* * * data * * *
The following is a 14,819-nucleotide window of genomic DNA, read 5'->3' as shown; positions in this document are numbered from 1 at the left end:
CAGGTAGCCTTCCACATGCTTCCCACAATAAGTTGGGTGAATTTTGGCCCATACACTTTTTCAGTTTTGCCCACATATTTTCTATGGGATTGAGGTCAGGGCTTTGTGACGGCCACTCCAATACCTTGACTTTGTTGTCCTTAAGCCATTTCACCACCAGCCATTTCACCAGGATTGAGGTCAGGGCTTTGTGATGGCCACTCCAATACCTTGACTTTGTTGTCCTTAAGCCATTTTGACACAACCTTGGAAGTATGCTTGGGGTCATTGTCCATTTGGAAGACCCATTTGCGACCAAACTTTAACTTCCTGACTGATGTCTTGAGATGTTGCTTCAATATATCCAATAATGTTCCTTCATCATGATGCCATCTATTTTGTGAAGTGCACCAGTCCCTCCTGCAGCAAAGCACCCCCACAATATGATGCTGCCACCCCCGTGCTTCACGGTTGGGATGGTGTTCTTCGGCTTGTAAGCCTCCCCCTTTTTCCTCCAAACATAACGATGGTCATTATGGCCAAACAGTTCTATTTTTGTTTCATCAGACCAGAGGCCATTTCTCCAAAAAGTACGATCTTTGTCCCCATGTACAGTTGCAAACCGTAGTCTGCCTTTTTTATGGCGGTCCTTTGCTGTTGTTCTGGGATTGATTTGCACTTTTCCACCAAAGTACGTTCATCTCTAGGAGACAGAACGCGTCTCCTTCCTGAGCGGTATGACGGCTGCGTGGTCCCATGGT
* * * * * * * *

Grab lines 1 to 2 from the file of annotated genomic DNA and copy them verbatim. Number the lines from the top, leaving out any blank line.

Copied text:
The following is a 14,819-nucleotide window of genomic DNA, read 5'->3' as shown; positions in this document are numbered from 1 at the left end:
CAGGTAGCCTTCCACATGCTTCCCACAATAAGTTGGGTGAATTTTGGCCCATACACTTTTTCAGTTTTGCCCACATATTTTCTATGGGATTGAGGTCAGGGCTTTGTGACGGCCACTCCAATACCTTGACTTTGTTGTCCTTAAGCCATTTCACCACCAGCCATTTCACCAGGATTGAGGTCAGGGCTTTGTGATGGCCACTCCAATACCTTGACTTTGTTGTCCTTAAGCCATTTTGACACAACCTTGGAAGTATGCTTGGGGTCATTGTCCATTTGGAAGACCCATTTGCGACCAAACTTTAACTTCCTGACTGATGTCTTGAGATGTTGCTTCAATATATCCAATAATGTTCCTTCATCATGATGCCATCTATTTTGTGAAGTGCACCAGTCCCTCCTGCAGCAAAGCACCCCCACAATATGATGCTGCCACCCCCGTGCTTCACGGTTGGGATGGTGTTCTTCGGCTTGTAAGCCTCCCCCTTTTTCCTCCAAACATAACGATGGTCATTATGGCCAAACAGTTCTATTTTTGTTTCATCAGACCAGAGGCCATTTCTCCAAAAAGTACGATCTTTGTCCCCATGTACAGTTGCAAACCGTAGTCTGCCTTTTTTATGGCGGTCCTTTGCTGTTGTTCTGGGATTGATTTGCACTTTTCCACCAAAGTACGTTCATCTCTAGGAGACAGAACGCGTCTCCTTCCTGAGCGGTATGACGGCTGCGTGGTCCCATGGT